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Few bands have evolved as drastically as Anathema has over the course of their career. Originally pioneering the death/doom metal genre alongside fellow Englishmen Paradise Lost and My Dying Bride, they have since abandoned the style and gradually moved towards to a more alternative/progressive sound.
This particular album's release has been hyped by the bands and fans since 2007 and features the band's first album of new studio material since A Natural Disaster came out in 2003. The album is also the band's first to be produced and mixed by Steven Wilson, perhaps better known as the mastermind behind the great Porcupine Tree.
Like A Natural Disaster and A Fine Day To Exit before it, We're Here Because We're Here features a sound that is entirely removed from the oppressively dark goth metal of their past. But as expected by the band's history and choice of producer, the album's sound seems to have more in common with bands such as the previously mentioned Porcupine Tree and Pink Floyd.
There are some louder moments on tracks such as Thin Air and Summer Night Horizon, but a majority of the songs on this album build around spacey atmospheres and melancholic textures. The focus is mostly placed on the guitars and vocals, but there is strong piano playing to be found on many of the songs.
The band's individual performances are all solid though the vocals are what truly stand out in the end. In addition to the gentle croons of guitarist/vocalist Vincent Cavanagh and Lee Douglas, the album also features Ville Valo of H.I.M. fame guesting on Angels Walk Among Us and some neat spoken vocals on Presence.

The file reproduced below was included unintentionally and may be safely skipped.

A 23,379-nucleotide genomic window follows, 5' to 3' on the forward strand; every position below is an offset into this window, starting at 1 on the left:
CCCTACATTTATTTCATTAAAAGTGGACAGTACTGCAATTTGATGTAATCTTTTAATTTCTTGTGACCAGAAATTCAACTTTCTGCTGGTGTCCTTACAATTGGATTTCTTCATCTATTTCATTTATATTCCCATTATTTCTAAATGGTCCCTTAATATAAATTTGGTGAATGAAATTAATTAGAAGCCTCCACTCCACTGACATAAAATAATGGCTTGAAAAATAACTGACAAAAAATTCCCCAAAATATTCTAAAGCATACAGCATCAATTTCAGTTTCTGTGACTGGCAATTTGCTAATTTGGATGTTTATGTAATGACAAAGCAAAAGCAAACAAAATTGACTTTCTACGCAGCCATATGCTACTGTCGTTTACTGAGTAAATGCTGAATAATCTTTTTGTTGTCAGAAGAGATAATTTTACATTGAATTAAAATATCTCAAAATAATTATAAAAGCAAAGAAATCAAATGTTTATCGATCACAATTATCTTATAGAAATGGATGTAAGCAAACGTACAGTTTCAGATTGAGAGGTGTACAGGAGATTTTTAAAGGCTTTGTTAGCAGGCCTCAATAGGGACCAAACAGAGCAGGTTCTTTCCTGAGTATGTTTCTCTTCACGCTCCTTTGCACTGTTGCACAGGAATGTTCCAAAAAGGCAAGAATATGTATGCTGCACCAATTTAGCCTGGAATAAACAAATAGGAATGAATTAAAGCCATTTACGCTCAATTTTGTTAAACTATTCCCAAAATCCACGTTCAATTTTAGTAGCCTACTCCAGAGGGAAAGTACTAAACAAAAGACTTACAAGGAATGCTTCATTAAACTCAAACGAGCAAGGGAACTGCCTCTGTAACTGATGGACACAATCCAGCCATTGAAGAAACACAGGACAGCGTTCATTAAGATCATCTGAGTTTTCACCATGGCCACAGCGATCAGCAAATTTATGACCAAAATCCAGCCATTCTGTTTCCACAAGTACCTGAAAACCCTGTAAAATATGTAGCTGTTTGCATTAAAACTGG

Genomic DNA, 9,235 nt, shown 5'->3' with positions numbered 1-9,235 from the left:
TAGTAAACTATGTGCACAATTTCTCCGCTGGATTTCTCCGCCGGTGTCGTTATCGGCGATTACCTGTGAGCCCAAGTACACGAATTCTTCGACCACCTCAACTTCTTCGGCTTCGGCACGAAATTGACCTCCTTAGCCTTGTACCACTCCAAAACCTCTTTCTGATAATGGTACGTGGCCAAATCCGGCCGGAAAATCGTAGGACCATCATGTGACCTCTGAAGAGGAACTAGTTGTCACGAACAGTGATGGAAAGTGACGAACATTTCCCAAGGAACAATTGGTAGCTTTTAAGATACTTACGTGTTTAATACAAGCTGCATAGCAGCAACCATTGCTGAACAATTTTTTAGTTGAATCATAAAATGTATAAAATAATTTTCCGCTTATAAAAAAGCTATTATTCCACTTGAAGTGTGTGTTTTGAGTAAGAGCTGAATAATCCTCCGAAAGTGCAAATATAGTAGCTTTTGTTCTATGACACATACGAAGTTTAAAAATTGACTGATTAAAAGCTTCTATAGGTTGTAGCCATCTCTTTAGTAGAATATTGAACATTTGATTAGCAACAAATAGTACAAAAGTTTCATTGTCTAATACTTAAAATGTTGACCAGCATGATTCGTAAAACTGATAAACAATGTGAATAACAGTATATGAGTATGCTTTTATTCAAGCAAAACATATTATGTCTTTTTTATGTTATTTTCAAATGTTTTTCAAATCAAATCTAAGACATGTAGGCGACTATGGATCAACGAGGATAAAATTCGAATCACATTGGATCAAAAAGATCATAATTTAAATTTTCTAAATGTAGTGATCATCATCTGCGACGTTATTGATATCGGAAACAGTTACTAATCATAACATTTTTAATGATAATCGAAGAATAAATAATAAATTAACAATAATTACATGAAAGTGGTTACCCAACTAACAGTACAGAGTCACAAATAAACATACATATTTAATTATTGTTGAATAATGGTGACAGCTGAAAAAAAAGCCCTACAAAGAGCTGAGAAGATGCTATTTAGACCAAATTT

Fortunately, Valo's performance is done with good taste and is largely devoid of the over dramatic aesthetics that come with his day job. It blends in very well with the other songs on the album and shows that the singer can be subtle whenever a situation calls for it.
While the songs on the album's second side do have a tendency to run together at times, it can be still said that the album itself showcases some pretty good songs and a decent amount of variety to boot. While there are no blatant hooks, Everything and Angels Walk Among Us are the most memorable songs on here due to their beautiful vocal performances.
Of course, there are several other songs worth noting. Thin Air and A Simple Mistake feature some cool swirling vocals and building atmospheres while Summer Night Horizon and Get Off, Get Out are driven by heavy rhythms and frantic themes. In addition, Presence is made memorable by its insightful spoken lyrics and Hindsight makes for a trippy instrumental.
Speaking of lyrics, the album is also made interesting thanks to its intriguing song themes. While previous albums and songs such as Anyone, Anywhere were driven by depression and often romantic longing, the themes on this album are much more positive in spite of the melancholic atmosphere.
Love is still an important theme on this release though it seems to feel more accomplished than before. The lyrics are also filled with encouragement and seem to speak directly to the listener, often stating to "think for yourself" and other such sentiments. Definitely an intriguing move for such a morose genre...
All in all, this is a fantastic album that should prove to be another one of 2010's top releases. Longtime fans of the band will not be disappointed while the pleasant songwriting will hopefully appeal to a legion of newer listeners.
Highly recommended for fans of alternative and progressive rock though open-minded metal fans should be able to latch onto this album with great enthusiasm. Definitely an album for a rainy day...
Thin Air, Summer Night Horizon, Everything, Angels Walk Among Us, and Get Off Get Out